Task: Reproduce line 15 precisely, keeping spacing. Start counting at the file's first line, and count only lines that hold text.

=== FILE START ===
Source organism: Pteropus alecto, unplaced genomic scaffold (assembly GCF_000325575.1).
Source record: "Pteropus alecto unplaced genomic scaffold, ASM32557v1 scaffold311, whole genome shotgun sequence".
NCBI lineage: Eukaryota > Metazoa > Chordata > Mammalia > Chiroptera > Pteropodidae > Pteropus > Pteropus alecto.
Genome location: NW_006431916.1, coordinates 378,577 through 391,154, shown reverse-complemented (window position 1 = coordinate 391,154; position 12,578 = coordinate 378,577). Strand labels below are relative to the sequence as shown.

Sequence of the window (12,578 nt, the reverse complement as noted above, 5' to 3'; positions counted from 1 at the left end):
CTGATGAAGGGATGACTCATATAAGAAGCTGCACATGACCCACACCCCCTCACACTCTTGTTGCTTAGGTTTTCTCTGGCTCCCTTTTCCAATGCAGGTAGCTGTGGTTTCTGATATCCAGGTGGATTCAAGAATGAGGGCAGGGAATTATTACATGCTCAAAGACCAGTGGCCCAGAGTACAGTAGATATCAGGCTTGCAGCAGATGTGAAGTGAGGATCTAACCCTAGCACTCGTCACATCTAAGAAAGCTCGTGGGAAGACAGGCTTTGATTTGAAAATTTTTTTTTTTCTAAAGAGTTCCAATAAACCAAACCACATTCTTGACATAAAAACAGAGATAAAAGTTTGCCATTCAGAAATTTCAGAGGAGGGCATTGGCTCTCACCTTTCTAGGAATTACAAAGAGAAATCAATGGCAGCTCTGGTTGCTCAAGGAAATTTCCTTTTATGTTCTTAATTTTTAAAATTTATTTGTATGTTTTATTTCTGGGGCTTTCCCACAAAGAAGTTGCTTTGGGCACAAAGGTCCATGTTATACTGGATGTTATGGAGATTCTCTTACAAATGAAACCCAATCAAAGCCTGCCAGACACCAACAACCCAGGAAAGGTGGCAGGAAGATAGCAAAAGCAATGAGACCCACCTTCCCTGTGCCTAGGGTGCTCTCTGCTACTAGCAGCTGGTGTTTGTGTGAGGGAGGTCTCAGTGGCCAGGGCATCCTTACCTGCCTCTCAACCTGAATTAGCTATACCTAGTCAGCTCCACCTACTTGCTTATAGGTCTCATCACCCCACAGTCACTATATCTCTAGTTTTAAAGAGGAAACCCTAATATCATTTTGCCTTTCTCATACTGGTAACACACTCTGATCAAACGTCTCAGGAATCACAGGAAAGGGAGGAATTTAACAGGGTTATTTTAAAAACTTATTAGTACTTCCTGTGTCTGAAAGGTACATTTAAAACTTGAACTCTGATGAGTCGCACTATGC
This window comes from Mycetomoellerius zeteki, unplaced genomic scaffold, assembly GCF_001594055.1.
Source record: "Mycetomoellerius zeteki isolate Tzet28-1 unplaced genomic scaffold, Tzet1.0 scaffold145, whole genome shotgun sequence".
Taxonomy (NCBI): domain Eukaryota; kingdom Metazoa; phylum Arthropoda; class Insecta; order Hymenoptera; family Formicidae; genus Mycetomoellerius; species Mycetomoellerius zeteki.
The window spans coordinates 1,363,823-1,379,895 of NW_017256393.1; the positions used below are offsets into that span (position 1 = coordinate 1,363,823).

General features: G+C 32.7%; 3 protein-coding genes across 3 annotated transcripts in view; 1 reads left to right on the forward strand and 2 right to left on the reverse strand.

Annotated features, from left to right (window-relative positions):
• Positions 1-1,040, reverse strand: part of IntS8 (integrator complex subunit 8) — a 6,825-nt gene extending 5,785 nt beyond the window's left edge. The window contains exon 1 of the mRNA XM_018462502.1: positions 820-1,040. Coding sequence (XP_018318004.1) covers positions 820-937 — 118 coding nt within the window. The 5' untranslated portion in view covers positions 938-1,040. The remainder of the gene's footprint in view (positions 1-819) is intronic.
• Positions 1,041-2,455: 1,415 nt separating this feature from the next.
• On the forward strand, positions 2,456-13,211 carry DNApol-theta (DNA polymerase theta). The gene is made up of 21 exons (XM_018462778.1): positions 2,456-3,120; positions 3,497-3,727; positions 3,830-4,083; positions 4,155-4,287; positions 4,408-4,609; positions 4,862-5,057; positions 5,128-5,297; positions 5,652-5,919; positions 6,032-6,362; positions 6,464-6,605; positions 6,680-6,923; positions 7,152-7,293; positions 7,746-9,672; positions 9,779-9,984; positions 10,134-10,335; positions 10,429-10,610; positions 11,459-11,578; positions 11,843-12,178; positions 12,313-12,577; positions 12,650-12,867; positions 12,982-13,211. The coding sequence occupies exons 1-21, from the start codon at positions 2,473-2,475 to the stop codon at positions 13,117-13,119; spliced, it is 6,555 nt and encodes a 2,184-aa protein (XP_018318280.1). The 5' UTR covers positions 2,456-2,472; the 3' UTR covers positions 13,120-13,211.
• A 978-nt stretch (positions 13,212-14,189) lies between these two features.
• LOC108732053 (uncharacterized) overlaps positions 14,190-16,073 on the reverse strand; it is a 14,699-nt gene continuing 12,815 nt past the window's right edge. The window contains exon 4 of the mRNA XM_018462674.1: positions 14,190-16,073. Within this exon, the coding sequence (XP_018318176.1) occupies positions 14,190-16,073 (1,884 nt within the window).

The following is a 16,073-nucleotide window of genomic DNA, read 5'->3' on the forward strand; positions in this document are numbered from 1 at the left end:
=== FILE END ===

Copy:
• On the forward strand, positions 2,456-13,211 carry DNApol-theta (DNA polymerase theta). The gene is made up of 21 exons (XM_018462778.1): positions 2,456-3,120; positions 3,497-3,727; positions 3,830-4,083; positions 4,155-4,287; positions 4,408-4,609; positions 4,862-5,057; positions 5,128-5,297; positions 5,652-5,919; positions 6,032-6,362; positions 6,464-6,605; positions 6,680-6,923; positions 7,152-7,293; positions 7,746-9,672; positions 9,779-9,984; positions 10,134-10,335; positions 10,429-10,610; positions 11,459-11,578; positions 11,843-12,178; positions 12,313-12,577; positions 12,650-12,867; positions 12,982-13,211. The coding sequence occupies exons 1-21, from the start codon at positions 2,473-2,475 to the stop codon at positions 13,117-13,119; spliced, it is 6,555 nt and encodes a 2,184-aa protein (XP_018318280.1). The 5' UTR covers positions 2,456-2,472; the 3' UTR covers positions 13,120-13,211.